Okay, now let me just see if I can get this straight... You're mortal there but you're immortal here, until you kill all the guys who're from there who've come here... and then you're mortal here. Unless you go back there, or some more guys from there come here, in which case you become immortal here - again.

    Something like that.

    When they got round to making Highlander 3 they pretended this one hadn't happened.

  4. The Lawnmower Man (1992) - One of those films that has been on my radar for a while - ie it keeps turning up in car boot sales but I have never actually got round to buying it. It usually manifests itself on one of those Hollywood four films on two DVD disc sets along with three other films no one wants to watch. Today I found it in one of my local charity shop haunts where they give away VHS tapes, they're so unsaleable these days. So, finally, I get to watch The Lawnmower Man for free! - well, for the price of the electricity used to power the TV and VHS player (+ 35 or so p for the popcorn) - and as it was originally intended. On a big box, ex-rental VHS with 20 minutes of trailers for films no one wanted to watch (then or since) and adverts for the Commodore Amiga 600 home computer.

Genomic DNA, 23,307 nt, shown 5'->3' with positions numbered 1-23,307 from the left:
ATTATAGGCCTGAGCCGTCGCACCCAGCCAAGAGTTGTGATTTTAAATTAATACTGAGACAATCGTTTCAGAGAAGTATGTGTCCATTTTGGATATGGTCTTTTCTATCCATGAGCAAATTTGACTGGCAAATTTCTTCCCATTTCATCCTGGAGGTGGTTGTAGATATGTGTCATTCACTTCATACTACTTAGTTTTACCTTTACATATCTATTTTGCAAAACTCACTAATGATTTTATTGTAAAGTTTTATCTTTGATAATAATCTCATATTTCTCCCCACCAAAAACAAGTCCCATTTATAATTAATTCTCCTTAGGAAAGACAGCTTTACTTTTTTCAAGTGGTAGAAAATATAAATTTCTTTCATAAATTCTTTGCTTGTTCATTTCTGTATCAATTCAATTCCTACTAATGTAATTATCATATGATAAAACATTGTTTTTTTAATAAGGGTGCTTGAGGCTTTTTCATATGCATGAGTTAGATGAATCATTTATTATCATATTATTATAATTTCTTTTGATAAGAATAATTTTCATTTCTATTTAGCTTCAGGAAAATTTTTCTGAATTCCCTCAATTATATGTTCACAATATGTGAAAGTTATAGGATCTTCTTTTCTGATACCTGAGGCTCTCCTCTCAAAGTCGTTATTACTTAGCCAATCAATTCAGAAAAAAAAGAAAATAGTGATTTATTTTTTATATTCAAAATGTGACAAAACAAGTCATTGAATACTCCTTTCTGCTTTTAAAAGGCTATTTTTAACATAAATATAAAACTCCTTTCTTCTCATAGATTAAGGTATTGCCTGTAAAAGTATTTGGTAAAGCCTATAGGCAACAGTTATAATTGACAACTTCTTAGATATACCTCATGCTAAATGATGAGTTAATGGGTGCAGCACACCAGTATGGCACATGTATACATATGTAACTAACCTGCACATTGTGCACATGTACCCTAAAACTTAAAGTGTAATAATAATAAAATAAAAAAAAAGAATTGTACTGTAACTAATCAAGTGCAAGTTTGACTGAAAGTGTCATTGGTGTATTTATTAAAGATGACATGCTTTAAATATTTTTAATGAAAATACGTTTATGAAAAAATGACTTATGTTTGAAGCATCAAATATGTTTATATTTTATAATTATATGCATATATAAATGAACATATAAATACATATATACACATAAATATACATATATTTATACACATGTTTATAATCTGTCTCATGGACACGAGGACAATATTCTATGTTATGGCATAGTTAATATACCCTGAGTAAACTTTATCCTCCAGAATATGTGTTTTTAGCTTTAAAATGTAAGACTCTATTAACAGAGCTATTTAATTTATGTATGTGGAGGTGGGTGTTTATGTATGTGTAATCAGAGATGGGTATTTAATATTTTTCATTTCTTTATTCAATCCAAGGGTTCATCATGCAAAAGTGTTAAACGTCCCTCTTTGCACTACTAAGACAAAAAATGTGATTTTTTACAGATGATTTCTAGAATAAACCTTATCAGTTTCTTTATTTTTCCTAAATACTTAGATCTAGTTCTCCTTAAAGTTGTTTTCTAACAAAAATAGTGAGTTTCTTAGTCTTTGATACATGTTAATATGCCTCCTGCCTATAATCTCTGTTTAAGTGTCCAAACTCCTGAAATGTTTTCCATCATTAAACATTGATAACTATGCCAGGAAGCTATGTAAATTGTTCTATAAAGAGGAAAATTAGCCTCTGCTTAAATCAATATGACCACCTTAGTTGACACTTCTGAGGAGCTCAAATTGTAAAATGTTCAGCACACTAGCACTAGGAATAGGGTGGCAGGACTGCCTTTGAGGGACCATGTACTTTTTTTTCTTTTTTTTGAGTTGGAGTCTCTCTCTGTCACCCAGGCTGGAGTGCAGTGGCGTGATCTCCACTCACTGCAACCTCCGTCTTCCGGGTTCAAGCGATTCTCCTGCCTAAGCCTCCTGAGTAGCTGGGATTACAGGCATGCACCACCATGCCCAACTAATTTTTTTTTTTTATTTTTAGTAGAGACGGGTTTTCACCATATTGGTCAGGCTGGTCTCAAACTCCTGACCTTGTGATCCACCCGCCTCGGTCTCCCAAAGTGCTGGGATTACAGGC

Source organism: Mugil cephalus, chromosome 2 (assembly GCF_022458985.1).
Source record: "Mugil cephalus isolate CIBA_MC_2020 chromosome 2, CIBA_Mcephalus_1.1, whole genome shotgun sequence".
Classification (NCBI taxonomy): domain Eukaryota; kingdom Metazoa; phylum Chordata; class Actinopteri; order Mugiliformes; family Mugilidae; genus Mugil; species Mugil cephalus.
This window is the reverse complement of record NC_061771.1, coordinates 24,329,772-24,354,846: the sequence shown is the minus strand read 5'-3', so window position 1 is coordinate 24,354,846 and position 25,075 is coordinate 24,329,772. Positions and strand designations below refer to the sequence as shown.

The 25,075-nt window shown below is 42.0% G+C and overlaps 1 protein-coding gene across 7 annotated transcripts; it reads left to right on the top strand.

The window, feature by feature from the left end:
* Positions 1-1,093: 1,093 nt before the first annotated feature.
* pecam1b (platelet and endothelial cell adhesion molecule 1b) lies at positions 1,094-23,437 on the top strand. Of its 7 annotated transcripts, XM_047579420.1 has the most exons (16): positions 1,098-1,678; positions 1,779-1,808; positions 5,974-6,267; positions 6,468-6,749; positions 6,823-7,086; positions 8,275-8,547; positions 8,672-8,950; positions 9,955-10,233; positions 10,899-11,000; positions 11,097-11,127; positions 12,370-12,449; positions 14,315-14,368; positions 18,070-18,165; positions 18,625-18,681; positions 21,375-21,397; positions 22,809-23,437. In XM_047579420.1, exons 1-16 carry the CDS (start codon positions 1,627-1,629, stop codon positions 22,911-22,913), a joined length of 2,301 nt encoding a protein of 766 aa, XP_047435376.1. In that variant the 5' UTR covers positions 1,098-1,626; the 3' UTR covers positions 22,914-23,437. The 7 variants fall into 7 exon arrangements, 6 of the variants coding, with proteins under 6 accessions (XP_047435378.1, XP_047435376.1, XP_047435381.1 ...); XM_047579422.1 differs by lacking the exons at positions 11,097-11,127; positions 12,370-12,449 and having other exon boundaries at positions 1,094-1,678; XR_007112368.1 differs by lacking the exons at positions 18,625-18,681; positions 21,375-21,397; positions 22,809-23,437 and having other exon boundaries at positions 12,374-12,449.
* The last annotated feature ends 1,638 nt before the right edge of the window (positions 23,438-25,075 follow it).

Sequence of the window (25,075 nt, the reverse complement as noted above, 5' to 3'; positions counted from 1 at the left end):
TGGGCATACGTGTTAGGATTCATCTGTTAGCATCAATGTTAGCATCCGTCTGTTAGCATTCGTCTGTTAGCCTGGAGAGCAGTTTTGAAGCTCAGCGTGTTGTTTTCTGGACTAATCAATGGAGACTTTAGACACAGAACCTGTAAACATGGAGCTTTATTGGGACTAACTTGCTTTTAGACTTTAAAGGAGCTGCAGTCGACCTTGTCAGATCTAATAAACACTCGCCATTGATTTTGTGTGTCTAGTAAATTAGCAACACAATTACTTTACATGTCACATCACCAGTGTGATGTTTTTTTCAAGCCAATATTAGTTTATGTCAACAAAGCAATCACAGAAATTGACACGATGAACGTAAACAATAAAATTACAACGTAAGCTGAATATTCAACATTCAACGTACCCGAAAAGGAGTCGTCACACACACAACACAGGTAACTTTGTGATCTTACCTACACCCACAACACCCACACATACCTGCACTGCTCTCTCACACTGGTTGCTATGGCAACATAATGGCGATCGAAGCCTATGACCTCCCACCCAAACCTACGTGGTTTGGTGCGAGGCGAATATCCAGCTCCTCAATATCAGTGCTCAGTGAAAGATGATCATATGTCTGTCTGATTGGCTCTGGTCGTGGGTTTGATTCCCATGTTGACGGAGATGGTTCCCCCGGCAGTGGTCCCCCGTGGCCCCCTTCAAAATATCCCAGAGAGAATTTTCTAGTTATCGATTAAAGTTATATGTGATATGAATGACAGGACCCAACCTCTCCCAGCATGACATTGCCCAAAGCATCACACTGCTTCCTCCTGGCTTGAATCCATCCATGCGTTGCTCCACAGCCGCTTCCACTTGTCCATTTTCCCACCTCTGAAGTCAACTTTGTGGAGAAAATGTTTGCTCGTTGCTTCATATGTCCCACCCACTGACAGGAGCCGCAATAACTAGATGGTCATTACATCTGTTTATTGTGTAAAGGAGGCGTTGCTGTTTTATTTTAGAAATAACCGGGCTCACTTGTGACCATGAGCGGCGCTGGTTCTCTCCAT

The Lawnmower Man (when I finally got to it after all the hard sell) turns out to be your usual Hollywood mashup on the Frankenstein theme. This time thrown into the mix are great chunks of classic heartbreaker SF story Flowers for Algernon and slabs of Tron, other randomly tossed in ingredients included the Evil Corporation (whose evil minions handily keep boxes of easy to operate, push button demolition charges in their standard evil henchmen black vans), a cute kid, an evil priest, and an hilariously inept set piece in which an abusive father is chased round his own home by a telepathically controlled killer lawnmower. As shite as it sounds. There was a sequel - for which I am now actively searching.